Analyses of the survey responses by FBI field office jurisdiction showed that some jurisdictions indicated a greater impact than others. From this analysis, agencies within the Denver, Miami, and Phoenix FBI Field Office jurisdictions experienced the greatest adverse effect related to telemarketing and wire fraud matters, with 12 percent of respondents in each city indicating a negative impact. The following exhibit illustrates the results by field office.
Conclusions on Telemarketing and Wire Fraud
Our analyses of FBI data showed that the FBI reduced its investigative efforts on telemarketing and wire fraud matters, using fewer agents to address these matters and opening fewer cases since FY 2000. In addition, some FBI field officials commented that their offices had placed less emphasis on handling these matters than in the past. Based on the data we analyzed and the interviews we conducted, it appears that the FBI’s reduced presence has created an investigative gap in the area of telemarketing and wire fraud because no other section of the federal law enforcement community has significantly increased its efforts in this area.
According to USAO representatives, health care fraud is a significant criminal problem that is expected to increase during the coming years. According to the FBI, several FBI field offices rank health care fraud as their number one white-collar crime problem. In its investigative efforts in this area, the FBI focuses its health care fraud resources on multi-district cases of large health care corporations suspected of committing fraud against government programs and private entities, such as insurance companies, businesses, or individuals. In addition to the FBI, the Department of Health and Human Services (HHS) OIG conducts many health care fraud investigations, either by itself or jointly with the FBI.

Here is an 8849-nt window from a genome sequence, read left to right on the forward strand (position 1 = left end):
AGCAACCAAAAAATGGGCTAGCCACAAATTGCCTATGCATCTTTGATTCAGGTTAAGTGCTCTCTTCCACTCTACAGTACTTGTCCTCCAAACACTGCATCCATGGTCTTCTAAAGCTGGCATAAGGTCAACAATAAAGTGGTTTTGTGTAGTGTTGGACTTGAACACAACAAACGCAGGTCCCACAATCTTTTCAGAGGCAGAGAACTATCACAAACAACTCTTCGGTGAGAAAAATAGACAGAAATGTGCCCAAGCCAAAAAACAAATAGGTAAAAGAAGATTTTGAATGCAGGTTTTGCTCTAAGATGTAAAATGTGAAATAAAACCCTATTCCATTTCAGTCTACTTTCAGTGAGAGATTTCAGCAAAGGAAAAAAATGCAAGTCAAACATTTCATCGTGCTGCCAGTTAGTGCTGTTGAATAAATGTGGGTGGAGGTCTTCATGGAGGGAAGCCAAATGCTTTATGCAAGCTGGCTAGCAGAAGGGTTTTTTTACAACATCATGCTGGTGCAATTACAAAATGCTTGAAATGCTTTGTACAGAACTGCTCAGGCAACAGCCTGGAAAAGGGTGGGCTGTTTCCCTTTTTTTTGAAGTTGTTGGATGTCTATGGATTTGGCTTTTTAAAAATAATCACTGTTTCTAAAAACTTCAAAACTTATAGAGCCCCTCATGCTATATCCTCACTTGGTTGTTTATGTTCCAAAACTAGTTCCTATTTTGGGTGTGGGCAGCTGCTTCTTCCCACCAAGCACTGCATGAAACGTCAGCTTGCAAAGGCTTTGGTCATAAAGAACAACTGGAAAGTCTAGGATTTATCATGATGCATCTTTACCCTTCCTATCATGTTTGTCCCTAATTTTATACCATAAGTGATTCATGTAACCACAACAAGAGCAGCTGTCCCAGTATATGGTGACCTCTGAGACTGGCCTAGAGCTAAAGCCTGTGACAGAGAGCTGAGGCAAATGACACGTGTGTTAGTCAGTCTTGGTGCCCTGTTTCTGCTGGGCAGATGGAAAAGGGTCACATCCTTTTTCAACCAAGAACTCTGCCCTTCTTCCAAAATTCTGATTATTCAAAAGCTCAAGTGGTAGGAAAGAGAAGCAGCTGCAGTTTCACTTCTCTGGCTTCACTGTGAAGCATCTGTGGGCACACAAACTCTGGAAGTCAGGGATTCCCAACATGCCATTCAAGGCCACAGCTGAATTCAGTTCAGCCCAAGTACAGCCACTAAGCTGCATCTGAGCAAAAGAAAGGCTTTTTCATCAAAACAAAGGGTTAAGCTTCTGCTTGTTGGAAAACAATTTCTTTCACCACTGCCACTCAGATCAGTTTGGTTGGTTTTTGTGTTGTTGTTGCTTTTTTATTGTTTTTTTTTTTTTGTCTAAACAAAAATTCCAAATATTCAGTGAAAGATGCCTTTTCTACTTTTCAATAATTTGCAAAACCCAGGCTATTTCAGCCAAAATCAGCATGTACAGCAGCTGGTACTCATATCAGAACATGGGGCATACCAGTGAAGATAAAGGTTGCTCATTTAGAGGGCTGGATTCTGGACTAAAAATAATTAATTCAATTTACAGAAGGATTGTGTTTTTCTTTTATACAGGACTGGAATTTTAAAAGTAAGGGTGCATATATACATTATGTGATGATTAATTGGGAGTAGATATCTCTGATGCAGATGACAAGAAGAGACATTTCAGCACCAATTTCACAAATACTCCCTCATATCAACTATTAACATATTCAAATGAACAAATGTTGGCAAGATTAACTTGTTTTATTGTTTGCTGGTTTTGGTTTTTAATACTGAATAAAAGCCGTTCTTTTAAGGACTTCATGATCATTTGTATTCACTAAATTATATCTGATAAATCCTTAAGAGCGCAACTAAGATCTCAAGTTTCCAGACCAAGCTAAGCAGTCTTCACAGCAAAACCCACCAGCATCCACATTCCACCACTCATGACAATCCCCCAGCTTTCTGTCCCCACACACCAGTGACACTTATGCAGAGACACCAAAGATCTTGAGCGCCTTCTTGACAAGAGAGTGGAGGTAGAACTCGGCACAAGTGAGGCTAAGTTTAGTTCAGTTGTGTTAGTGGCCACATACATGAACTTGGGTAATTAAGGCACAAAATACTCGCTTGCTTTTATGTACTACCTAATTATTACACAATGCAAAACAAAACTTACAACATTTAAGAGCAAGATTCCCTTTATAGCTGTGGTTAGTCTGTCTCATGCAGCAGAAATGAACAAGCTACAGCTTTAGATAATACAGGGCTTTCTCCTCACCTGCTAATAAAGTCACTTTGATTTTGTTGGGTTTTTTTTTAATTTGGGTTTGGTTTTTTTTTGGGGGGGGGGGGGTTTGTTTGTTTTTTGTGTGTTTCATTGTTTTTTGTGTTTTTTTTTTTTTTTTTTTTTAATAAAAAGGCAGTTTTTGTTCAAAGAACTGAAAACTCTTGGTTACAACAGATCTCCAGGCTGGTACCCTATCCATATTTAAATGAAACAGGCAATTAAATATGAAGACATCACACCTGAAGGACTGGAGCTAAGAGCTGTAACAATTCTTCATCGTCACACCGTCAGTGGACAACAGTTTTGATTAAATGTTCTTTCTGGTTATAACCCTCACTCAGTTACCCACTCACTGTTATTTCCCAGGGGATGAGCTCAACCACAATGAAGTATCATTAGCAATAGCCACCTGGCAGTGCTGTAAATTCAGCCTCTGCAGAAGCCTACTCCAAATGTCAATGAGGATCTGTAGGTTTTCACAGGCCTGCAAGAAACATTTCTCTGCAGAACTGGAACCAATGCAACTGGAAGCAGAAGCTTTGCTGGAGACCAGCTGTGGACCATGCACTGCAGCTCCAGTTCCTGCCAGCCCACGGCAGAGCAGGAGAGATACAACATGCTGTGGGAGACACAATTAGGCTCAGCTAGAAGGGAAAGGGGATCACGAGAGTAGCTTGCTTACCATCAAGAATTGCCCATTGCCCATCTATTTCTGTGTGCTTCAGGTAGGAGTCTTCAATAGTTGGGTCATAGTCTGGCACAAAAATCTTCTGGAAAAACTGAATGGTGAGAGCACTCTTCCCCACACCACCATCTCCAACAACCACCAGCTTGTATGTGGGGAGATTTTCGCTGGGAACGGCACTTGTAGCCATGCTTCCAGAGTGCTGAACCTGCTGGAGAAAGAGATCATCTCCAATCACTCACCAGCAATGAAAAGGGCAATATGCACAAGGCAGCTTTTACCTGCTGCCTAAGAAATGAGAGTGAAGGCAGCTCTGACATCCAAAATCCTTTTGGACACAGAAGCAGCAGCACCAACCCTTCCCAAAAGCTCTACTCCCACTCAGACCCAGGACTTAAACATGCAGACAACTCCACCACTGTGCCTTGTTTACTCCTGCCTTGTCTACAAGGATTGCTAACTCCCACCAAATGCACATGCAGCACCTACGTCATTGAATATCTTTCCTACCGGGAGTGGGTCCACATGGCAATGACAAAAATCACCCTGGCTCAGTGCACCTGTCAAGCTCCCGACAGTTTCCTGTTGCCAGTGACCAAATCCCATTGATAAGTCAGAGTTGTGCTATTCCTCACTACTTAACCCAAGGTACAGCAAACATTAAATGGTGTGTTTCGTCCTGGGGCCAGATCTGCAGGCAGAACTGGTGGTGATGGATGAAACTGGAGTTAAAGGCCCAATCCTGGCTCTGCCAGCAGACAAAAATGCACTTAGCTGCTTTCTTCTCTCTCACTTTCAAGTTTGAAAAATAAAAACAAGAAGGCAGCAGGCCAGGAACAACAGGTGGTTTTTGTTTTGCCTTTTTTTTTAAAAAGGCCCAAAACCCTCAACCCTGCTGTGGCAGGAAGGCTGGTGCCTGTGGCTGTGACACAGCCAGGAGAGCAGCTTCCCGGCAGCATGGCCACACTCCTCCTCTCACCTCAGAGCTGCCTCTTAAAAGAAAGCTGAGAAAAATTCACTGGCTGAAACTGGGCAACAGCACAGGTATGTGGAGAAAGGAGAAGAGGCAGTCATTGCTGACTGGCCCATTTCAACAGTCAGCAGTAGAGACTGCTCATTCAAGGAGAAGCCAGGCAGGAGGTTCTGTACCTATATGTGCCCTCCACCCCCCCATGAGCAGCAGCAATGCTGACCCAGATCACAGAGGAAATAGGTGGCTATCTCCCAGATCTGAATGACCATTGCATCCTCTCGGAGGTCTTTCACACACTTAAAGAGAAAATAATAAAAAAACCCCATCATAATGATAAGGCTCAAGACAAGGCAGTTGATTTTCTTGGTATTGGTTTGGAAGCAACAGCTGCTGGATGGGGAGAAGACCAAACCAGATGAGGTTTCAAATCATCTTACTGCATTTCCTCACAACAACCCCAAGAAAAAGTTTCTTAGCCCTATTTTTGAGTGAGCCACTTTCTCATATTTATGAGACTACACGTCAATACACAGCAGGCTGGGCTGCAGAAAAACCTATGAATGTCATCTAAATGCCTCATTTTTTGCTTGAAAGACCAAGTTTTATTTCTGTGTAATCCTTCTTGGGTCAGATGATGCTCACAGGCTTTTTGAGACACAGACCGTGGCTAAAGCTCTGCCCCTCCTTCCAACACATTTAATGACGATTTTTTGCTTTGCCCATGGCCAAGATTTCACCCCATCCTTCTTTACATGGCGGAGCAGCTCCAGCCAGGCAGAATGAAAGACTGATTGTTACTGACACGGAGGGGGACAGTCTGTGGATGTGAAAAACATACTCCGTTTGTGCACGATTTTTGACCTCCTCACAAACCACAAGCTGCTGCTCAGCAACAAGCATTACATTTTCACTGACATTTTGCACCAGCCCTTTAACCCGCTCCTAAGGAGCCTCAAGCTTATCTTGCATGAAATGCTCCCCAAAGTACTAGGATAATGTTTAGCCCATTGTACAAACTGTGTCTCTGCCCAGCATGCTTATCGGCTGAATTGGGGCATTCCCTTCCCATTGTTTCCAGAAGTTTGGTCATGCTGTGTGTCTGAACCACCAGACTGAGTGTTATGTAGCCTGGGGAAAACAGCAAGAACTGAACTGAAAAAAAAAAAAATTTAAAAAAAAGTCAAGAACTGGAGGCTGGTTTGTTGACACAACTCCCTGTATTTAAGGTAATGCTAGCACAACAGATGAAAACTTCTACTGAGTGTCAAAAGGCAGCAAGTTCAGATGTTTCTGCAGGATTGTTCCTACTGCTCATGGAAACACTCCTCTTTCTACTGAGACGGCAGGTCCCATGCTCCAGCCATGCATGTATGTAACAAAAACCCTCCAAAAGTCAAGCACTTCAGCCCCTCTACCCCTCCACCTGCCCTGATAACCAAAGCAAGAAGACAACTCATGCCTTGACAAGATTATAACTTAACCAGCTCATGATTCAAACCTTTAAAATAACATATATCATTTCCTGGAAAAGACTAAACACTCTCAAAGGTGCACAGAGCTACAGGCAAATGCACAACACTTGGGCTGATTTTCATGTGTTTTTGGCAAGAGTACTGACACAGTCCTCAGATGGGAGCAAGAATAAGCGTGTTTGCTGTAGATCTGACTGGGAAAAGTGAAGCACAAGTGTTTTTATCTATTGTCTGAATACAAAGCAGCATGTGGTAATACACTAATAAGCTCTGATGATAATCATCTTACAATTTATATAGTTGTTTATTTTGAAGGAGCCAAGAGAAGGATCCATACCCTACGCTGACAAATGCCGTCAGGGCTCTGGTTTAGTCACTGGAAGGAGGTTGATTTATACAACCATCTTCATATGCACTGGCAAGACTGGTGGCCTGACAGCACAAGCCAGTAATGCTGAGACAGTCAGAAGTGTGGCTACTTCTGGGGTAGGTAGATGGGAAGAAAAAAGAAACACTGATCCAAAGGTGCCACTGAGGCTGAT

FBI Investigative Efforts
Health care fraud is the FBI’s second highest national priority for financial crime matters. However, our analysis of FBI data showed that fewer agents were addressing these matters in FY 2004 than in FY 2000, and that the FBI opened fewer health care fraud cases during this time period. Additionally, the FBI utilized fewer agents than allocated for health care fraud investigations.
Allocated Agent Positions – Beginning in FY 2003, the FBI allocated field agent positions specifically for health care fraud. Since 1997, the FBI has received funding for its health care fraud efforts through reimbursement from a specialized expenditure account created by the Health Insurance Portability and Accountability Act of 1996 (hereafter referred to as the HIPAA account).40